The crisis has raised governmental concerns about food security. This raises a red flag as a political response is to support calls for more food self-sufficiency in a country. On the surface this may appear rational but it is, also, the thin edge of the wedge in terms of disrupting freer trade around the world. We’ve been a major importer of food in the UK for 150 years (since the repeal of the Corn Laws). If we can build self-sufficiency with world class efficiency that’s one thing, if we just put up tariff walls at the expense of both consumers and historic trading partners that’s another. Looking at food prices across the globe through the coronavirus crisis, only rice has spiked and why? Because the Vietnamese government put a block on rice exports. As there are only 4 major exporters of rice, removing a major player from the market spawns frenzied buying by consumers (it’s sort of like Kimberly-Clark stopping the shipment of Andrex with the consequential crazy impact on shoppers’ toilet paper buying behaviour – sound familiar?!).
10.What are you doing to make things easier and better for your customers during the Covid-19 crisis?
Before, during and after this dreadful pandemic is expunged, consumers have and will be asking those that sell them products and services “What’s the purpose of your business? How are you contributing to society? How are you making things better for me and my family?”. It is very useful if you have answers to these questions. Take a look at what Unilever and Danone are doing – they recognise that brands with a purpose grow faster than those that simply have a raw commercial rationale. Danone has just become an “enterprise à mission” whereby its purpose and objectives in the social and environmental fields are set out in the company’s articles of association and its performance on these are measured each year by an independent auditor. If something good can come out of this dreadful coronavirus pandemic, it could be that companies globally recognise that being good is good for business!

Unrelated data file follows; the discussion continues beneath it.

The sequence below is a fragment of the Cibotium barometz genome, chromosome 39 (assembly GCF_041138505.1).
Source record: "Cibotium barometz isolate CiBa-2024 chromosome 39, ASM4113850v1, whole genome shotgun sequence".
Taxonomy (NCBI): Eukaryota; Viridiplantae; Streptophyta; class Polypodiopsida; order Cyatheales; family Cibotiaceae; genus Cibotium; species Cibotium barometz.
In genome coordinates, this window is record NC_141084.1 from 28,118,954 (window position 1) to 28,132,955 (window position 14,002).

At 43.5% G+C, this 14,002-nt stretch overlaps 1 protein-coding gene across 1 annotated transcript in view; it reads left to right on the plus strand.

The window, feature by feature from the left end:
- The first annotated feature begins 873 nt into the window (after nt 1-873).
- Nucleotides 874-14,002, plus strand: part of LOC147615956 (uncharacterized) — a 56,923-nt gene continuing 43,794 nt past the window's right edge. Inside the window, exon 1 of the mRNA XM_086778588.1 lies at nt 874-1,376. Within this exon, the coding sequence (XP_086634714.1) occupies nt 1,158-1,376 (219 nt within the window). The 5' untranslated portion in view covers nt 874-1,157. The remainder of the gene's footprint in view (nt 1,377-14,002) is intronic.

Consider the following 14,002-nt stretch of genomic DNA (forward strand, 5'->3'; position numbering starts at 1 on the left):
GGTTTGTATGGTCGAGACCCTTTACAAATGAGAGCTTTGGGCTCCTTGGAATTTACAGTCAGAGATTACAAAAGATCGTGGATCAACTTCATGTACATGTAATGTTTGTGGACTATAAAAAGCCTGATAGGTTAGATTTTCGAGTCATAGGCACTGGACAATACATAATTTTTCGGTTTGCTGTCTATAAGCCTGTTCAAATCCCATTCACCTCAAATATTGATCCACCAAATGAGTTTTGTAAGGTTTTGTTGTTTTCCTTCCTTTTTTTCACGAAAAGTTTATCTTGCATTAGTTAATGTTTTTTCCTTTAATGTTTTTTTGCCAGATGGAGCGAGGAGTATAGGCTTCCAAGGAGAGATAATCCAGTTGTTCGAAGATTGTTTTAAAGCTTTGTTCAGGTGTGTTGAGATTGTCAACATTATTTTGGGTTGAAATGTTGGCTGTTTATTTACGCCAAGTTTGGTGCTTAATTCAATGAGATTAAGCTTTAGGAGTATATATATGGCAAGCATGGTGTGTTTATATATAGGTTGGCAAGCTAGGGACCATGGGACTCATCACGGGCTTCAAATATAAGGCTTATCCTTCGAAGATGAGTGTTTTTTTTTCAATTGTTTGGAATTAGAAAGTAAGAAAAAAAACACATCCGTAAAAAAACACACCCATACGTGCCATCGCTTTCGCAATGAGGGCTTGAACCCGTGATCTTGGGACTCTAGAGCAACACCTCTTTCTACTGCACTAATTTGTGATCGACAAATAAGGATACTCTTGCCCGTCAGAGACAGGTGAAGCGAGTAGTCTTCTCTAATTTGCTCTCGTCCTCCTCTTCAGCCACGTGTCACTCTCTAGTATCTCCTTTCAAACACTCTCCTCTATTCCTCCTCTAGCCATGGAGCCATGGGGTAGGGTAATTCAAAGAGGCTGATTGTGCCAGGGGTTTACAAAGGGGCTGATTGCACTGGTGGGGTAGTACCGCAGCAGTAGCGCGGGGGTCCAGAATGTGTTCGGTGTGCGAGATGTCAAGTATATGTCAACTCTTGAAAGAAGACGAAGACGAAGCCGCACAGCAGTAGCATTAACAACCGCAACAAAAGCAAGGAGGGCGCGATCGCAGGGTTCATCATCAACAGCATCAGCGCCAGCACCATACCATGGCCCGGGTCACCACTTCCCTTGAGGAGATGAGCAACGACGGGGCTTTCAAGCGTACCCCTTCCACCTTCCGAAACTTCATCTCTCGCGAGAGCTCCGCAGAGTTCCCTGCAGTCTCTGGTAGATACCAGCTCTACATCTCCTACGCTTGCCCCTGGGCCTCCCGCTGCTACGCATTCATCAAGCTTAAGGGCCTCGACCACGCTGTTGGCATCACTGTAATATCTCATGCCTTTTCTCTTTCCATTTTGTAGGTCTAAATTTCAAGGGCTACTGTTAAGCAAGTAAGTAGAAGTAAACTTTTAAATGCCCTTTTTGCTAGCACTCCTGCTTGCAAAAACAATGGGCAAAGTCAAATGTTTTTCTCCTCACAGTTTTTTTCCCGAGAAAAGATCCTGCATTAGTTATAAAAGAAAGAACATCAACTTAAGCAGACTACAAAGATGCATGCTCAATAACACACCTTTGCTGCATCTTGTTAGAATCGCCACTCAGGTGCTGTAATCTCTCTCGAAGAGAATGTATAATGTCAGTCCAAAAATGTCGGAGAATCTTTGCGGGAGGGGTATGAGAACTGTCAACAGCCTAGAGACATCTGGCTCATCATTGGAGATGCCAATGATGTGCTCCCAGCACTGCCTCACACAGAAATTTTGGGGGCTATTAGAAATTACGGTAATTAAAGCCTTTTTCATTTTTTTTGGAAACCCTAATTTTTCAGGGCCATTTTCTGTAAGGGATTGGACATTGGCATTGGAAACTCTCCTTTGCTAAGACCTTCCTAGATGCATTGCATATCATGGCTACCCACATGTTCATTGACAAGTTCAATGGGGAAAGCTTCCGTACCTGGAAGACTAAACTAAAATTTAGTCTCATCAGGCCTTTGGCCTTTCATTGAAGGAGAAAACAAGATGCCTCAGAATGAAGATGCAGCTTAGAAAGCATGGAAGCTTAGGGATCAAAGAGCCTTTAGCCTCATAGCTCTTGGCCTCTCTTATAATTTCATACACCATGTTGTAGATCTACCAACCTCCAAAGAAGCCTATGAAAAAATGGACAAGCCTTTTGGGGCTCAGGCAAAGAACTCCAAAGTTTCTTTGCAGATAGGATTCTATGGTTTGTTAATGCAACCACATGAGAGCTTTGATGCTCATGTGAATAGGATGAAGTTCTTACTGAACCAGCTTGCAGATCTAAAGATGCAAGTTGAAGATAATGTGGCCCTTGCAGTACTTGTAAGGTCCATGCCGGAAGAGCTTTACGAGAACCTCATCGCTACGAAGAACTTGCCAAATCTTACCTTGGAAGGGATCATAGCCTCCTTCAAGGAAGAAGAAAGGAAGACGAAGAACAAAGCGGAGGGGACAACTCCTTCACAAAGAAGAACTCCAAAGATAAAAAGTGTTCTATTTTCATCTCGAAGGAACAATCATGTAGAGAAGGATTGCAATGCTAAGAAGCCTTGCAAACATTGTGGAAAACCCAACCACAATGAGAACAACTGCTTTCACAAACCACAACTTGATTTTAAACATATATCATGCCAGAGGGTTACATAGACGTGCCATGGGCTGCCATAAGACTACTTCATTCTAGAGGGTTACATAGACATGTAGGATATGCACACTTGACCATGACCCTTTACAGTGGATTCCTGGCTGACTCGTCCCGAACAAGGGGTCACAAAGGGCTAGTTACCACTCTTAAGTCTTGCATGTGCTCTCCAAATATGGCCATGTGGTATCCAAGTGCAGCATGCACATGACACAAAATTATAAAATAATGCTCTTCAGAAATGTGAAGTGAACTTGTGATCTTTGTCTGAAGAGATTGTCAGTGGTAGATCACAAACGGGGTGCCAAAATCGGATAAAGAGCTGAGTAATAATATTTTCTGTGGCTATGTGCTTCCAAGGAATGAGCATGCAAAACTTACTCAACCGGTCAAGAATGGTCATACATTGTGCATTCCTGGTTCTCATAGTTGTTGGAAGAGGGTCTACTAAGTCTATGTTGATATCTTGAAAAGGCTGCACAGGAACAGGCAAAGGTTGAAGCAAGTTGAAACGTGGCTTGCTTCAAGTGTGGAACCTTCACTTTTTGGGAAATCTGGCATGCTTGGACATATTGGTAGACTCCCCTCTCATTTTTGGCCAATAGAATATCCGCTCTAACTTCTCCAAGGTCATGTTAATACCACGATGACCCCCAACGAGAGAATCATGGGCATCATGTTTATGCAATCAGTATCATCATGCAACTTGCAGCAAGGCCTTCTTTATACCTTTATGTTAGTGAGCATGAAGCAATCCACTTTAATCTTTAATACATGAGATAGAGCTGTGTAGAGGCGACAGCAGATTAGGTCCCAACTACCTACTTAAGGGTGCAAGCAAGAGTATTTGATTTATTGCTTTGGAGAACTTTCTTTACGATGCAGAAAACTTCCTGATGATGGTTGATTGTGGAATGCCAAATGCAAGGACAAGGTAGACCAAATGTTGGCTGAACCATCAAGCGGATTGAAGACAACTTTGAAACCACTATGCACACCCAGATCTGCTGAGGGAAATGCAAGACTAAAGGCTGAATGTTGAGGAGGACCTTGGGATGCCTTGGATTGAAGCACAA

Big corporates – supermarkets and fmcg – are courting farmers and fisherfolk again. Is this a Covid-19 thing that induces love for primary food producers? Yes but it’s more than a kneejerk coronavirus response. One outcome of a pandemic or, indeed, even a lesser disaster, is that consumers become more worried about their food – where does it come from?, will it be available? who produced it and how? Gaining this knowledge gives them a comforting feeling of authenticity, quality and product integrity when buying and eating food. Picking up these consumer vibes, supermarkets are swift to show their adulation of and support for their nation’s food producers.